Between October 12, 2017, and November 1, 2017, the Department issued warrants of levy to multiple entities in order to collect a gross receipts tax liability for Giacomo Medical, Inc, the business of Michael Giacomo, the Taxpayer’s spouse. On January 30, 2018, Michele and Michael Giacomo submitted a written protest of the notice of levy. The primary issue in this protest was whether the Department should be permitted to levy the Taxpayer’s IRA account in order to collect a tax liability for her spouse’s business. The Department argued that the IRA of Ms. Giacomo was community property and therefore could be levied to satisfy a community tax liability. But the Hearing Officer by examining precedent and the law determined that Ms. Giacomo did not meet the definition of a taxpayer in this case. Gross receipts tax is stated in statute to be the responsibility of an individual engaging in business. Though the Taxpayer was a director of the business, she was never engaged in running the business. As a community property state New Mexico recognizes that the responsibility for income tax is shared equally by both spouses but, the Hearing Officer reasoned, this does not make a spouse responsible for gross receipts tax if that spouse was not engaged in business. The asset that was levied was also from an individual retirement account, rolled over from a 401K, which under federal law is created exclusively of the benefit of an individual or their beneficiaries. Moreover, the various statutory requirements for a levy of a person’s property were not followed in this case. Though the Department had sent several letters attempting to collect the liability, including notices of seizures intending to make Mr. Giacomo know of the Department’s imminent Levy of assets, these notices were sent to incorrect addresses and referenced a CRS number for entirely different business that Mr. Giacomo had started but was now defunct. The levies addressed to the entities holding the accounts for Ms. Giacomo stated they were for a liability for “Michele Giacomo DBA: Michael Giacomo.” This was incorrect, as the Taxpayer had never engaged in business under this name. The Department failed to accurately name the Taxpayer, identify the tax liability, or explain when the liability had been due. All of this having been decided, the Hearing Officer ordered that the money that had been seized be refunded and the protest was granted.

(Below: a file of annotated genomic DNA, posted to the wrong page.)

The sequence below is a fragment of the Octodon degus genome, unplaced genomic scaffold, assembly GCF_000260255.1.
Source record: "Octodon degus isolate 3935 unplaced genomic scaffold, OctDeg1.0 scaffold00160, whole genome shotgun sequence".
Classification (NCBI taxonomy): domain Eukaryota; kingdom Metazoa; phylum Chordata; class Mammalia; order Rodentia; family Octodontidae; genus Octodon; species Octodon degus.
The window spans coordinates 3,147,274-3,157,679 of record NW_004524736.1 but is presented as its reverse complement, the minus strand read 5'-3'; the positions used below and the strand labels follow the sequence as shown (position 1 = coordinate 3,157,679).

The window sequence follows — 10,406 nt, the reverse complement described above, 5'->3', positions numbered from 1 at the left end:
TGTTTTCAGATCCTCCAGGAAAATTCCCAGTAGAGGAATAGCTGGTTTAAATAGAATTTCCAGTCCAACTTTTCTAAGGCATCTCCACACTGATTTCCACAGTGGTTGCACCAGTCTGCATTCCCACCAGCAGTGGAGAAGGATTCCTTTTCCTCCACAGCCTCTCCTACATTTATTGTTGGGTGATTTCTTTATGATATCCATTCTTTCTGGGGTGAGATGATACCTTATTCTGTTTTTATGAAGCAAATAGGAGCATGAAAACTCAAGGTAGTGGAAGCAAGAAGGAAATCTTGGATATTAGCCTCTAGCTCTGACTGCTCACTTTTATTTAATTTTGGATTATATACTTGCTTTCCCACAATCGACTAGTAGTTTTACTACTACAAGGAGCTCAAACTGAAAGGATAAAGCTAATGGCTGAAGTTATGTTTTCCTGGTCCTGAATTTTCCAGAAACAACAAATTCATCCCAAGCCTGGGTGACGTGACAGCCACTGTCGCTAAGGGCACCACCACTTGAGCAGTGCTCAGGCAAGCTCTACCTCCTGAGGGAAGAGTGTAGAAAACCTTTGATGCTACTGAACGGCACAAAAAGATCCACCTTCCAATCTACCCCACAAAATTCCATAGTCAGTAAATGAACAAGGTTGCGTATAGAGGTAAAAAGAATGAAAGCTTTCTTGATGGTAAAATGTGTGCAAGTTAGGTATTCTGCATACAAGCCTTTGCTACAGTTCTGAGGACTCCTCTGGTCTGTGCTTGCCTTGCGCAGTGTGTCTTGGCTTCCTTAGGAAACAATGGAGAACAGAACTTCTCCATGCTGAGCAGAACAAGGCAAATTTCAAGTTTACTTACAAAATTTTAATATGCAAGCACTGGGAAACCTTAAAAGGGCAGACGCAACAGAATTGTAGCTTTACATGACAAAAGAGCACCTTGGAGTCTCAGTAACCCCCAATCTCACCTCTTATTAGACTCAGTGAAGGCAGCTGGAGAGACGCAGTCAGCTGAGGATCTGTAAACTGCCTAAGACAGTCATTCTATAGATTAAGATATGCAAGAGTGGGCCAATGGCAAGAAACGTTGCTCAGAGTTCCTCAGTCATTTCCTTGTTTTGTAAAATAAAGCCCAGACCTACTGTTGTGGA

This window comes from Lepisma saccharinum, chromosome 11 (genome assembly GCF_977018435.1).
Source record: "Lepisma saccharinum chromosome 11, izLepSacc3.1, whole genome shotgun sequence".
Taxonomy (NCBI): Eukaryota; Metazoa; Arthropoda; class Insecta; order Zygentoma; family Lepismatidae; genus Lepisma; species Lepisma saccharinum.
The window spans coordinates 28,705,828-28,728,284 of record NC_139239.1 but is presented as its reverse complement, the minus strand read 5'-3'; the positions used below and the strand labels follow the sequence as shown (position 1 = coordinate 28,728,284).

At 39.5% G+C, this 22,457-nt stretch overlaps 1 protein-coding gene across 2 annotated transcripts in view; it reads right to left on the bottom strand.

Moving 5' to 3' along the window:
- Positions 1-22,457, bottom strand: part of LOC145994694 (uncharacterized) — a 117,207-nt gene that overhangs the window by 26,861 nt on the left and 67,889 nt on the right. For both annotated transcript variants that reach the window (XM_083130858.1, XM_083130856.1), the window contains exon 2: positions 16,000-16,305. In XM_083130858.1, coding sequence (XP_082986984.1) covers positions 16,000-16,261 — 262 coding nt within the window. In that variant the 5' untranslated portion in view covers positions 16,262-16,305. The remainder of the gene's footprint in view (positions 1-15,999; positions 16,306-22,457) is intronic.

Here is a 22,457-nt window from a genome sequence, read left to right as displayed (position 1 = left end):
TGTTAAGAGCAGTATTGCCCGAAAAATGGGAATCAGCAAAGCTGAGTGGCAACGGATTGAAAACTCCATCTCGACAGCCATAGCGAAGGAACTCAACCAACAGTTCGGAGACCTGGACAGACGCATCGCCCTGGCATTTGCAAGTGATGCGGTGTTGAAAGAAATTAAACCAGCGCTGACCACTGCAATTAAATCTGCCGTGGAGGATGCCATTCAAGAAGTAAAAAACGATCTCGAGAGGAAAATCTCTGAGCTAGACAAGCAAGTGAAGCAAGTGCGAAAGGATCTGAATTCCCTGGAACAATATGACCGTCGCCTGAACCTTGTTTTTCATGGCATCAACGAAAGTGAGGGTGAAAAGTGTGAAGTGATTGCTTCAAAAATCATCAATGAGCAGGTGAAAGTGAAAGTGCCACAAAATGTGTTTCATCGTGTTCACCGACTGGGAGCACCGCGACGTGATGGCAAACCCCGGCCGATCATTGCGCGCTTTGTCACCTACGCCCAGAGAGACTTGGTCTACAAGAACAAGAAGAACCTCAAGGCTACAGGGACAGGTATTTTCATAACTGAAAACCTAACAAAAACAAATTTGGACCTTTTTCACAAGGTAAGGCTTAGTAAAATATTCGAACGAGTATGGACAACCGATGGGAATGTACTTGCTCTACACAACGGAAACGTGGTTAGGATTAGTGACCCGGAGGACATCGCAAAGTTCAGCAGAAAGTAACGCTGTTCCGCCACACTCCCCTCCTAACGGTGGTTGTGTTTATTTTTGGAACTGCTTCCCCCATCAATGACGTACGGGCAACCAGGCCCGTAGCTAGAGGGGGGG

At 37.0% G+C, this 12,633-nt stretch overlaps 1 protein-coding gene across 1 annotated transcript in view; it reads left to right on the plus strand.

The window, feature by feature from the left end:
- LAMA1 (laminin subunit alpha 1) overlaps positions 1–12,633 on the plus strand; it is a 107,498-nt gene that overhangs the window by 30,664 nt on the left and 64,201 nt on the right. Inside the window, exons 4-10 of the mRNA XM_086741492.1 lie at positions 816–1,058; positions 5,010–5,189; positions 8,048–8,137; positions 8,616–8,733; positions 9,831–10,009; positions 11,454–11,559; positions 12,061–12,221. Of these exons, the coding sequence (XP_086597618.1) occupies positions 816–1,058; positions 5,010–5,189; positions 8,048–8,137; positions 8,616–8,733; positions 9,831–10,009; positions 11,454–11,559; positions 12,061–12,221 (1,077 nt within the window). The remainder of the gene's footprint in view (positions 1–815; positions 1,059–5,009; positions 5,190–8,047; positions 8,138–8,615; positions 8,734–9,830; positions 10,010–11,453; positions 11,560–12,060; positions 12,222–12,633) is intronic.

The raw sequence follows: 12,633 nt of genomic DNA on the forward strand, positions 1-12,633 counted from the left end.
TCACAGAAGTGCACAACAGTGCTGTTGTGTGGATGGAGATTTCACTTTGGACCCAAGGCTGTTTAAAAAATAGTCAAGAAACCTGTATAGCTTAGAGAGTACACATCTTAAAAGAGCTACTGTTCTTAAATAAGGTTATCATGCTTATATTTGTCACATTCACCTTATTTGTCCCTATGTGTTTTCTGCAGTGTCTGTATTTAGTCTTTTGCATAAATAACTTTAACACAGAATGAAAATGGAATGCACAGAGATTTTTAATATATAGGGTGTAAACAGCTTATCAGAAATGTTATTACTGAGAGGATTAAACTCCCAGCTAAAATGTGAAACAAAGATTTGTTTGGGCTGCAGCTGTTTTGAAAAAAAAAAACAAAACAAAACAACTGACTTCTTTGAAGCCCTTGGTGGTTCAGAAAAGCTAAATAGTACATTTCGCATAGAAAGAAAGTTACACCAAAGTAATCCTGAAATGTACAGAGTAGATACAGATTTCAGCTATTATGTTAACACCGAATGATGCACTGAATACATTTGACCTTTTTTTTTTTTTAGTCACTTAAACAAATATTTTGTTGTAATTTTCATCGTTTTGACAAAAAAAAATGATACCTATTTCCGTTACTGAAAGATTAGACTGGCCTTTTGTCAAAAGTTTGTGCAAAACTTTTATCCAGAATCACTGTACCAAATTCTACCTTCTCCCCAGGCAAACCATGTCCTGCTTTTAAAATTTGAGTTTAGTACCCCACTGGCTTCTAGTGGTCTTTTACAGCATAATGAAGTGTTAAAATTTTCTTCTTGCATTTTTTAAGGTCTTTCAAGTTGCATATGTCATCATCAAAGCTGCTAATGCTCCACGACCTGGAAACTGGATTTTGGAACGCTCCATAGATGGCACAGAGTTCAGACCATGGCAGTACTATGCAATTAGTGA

Sandia Corporation